Types of Heart Disease
Coronary Artery Disease
Coronary Artery Disease or CAD also known as
atherosclerosis is the main type of heart disease. Arteries of the heart are blocked or have
restricted blood flow to the heart muscle. Generally the arteries are blocked or restricted from oxidized and/or
calcified cholesterol or blood clots. CAD or atherosclerosis is the leading cause of heart attack.
Cholesterol itself is not bad (it is essential to life), it's when the
cholesterol binds to the arterial walls and hardens it becomes a problem. Cholesterol is the main culprit according
to the medical establishment, but this does not explain the FACT that 50% of heart attacks occur to individuals
with "normal" cholesterol levels. Statins, the "popular" pharmaceuticals profusely prescribed by doctors is finally
being exposed as the farce that they are - the side effects actually make things worse for the patients - depleting
CoQ10 (Co-enzyme Q10) which if depleted to 75% will in itself cause a heart to stop beating. When cholesterol is
too low, it causes strokes!
Big 4 heart disease markers:
lipoprotein(a) - (hereditary condition)
C-reactive protein - (inflamation marker)
homocysteine - methionine breakdown byproduct
fibrinogen - blood coagulation
Lipoprotein(a) Lp(a) a hereditary factor (thick blood). High Lp(a) predicts
risk of early atherosclerosis similar to high LDL, but in advanced atherosclerosis, Lp(a) is an independent risk
factor not dependent on LDL.
Homocysteine levels are a better marker for heart disease than cholesterol
levels. Homocysteine causes tiny pits in arterial walls and sets up cholesterol traps which form a plaque (hardened
cholesterol patches) buildup. To control homocycteine levels, one needs to supplement with folate, B-6 and B-12.
The mass marketed multivitamins and minerals are worthless as they are synthetic (not natural forms) of vitamins
and crushed rock minerals (you can't absorb a rock). Only natural food based vitamins and minerals are
absorbed and benefit the body.
C-reactive protein or CRP is another important heart disease marker, more so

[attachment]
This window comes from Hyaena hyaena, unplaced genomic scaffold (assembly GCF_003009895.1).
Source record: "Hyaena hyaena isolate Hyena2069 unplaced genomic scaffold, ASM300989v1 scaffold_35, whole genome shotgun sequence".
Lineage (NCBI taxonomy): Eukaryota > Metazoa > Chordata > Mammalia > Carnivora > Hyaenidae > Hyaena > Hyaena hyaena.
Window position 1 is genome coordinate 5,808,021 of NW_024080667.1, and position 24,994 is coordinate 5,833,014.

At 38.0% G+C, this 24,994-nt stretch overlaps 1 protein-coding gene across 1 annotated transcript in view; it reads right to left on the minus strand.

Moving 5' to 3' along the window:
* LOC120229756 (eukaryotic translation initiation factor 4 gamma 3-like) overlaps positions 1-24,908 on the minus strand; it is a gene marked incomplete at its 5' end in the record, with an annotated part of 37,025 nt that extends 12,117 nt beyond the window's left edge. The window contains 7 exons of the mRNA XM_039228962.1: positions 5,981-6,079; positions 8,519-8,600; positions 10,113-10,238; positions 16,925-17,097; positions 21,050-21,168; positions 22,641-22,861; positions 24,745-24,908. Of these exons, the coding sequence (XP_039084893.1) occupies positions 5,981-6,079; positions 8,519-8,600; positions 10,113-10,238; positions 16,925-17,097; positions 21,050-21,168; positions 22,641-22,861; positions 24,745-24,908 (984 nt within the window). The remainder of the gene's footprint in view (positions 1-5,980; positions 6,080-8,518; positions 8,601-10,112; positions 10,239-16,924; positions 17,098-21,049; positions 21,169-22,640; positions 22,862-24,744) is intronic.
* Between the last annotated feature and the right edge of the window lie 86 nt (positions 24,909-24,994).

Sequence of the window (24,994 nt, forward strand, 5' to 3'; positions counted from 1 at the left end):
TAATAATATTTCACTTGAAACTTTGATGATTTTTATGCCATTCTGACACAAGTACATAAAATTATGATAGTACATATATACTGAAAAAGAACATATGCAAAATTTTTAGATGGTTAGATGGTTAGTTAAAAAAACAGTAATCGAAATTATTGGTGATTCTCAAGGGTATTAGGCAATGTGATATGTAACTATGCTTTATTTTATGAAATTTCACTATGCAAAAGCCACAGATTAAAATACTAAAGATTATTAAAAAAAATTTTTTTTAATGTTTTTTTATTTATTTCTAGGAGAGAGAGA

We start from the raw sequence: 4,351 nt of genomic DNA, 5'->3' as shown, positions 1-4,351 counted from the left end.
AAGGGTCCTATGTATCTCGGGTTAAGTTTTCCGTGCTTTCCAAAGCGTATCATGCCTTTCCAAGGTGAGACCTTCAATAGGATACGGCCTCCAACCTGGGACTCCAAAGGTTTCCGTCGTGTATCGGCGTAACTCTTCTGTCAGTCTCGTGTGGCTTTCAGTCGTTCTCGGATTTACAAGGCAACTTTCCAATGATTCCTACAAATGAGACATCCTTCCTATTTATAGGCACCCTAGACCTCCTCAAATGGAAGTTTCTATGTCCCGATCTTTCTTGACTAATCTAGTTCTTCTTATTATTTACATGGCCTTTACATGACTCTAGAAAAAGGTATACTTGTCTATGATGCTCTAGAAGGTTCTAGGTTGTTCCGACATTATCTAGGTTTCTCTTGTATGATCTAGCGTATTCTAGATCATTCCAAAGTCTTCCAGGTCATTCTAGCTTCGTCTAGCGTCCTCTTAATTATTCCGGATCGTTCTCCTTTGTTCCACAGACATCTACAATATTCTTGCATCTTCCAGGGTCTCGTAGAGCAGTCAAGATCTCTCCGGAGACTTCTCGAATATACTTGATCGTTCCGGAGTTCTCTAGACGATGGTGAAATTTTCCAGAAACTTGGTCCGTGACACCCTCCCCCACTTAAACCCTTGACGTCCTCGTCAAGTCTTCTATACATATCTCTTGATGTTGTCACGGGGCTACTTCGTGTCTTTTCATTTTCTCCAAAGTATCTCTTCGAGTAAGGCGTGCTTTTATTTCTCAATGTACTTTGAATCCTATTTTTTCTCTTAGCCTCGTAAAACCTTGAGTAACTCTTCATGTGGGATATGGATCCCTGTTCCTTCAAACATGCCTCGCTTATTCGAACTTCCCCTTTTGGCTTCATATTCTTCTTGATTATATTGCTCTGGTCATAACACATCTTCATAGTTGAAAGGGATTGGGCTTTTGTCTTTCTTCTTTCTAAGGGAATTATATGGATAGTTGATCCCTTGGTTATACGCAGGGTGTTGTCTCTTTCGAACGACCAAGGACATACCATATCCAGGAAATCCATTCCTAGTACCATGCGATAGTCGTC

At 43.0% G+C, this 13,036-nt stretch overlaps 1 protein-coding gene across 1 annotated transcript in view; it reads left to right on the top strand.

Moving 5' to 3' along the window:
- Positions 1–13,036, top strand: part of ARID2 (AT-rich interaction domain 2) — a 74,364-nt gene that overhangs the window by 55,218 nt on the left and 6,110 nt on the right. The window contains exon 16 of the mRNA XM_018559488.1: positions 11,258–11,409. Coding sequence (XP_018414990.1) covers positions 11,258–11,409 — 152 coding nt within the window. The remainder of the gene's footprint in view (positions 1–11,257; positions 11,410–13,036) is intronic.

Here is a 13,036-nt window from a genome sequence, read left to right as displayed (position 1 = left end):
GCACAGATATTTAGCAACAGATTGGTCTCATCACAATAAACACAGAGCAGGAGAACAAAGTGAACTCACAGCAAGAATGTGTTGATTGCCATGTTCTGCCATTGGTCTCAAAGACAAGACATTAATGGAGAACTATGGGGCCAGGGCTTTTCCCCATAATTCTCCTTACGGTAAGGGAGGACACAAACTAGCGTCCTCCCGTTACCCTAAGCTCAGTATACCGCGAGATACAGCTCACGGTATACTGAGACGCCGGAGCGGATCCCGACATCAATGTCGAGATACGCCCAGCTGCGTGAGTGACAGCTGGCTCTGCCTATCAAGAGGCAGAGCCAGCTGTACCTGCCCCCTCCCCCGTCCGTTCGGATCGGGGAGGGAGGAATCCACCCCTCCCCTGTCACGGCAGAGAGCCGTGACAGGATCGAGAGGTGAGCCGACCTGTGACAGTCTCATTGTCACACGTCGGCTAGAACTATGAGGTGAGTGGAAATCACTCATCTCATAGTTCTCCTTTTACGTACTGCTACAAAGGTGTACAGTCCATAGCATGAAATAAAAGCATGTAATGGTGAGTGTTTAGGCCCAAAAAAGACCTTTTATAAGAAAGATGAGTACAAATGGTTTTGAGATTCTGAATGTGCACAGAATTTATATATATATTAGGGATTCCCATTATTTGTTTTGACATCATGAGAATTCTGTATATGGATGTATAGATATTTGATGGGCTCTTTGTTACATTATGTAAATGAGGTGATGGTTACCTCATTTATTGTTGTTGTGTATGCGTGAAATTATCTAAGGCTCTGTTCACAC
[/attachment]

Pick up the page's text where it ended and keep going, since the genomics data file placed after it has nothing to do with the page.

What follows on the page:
than cholesterol. C-reactive protein shows inflamation levels in the body.
Fibrinogen levels determine how easily blood coagulates. High levels indicate
that ones blood clots easily.
Angina is discomfort or chest pain associated with restricted blood flow to the heart muscle. It is
essentially a symptom of atherosclerosis or coronary heart disease. Angina can have all the symptoms of a heart
attack - chest pain, arm pain, neck pain, shoulder pain, jaw pain, back pain, sweating or indigestion. Severe pain
associated with angina is called angina pectoris. These symptoms are usually brought on by digestion of a heavy
meal, exposure to cold, physical exertion and/or excitement all of which increase the blood flow demand on the
Heart arrhythmia, heart arhythmia or heart arrythmia is a fluctuation or variation of the heart
beat. Common arhythmias are racing heartbeat or fluttering heart rhythm. Usually not a serious health issue. A
person may feel out of breath, faint or dizzy. A cause is not always known but it can be brought on by an
electrolyte / mineral imbalance or mineral deficiency - sodium/potasium or calcium/magnesium.
Heart Attack - Myocardial Infarction (M.I.)
A heart attack is caused by a severe restriction or blockage of the heart's blood flow for 20
minutes or more. The blockage or restriction is either a blood clot, a cholesterol blockage (possibly a broken free
clump of cholesterol) or constriction and blockage of one or many heart arteries. At the first sign of a heart
attack one should call or have someone call 911 and the individual should take a aspirin right away to thin the
blood. Often taking an aspirin can lessen the damage to the heart by thinning the blood and allowing some blood
flow that might not otherwise happen.
The symptoms of a heart attack are similar to angina, but more severe. Once an area of the heart
muscle has been without adequate blood flow, the muscle starts to die. This can upset the heart's electrical
activity causing ventricular fibrillation or twitching of the muscle which takes place instead of a steady and
effectively pumping heart beat. When ventricular fibrillation occurs, blood flow is interupted and CPR must be
performed until a normal heartbeat can be re-established, usually by electrical shock from a defibulator or
Congestive Heart Failure
Congestive Heart Failure is when the heart does not pump sufficient amounts of blood to the rest of
the body. The body's organs do not receive an adequate blood supply to function. Causes can be heart attack, old
age, fluid retention surrounding the heart (putting pressure on the heart and lungs), lack of essential nutrients
to allow the heart to function or poisoning / toxicity, faulty heart valve or long term high blood pressure.
Reversing Heart Disease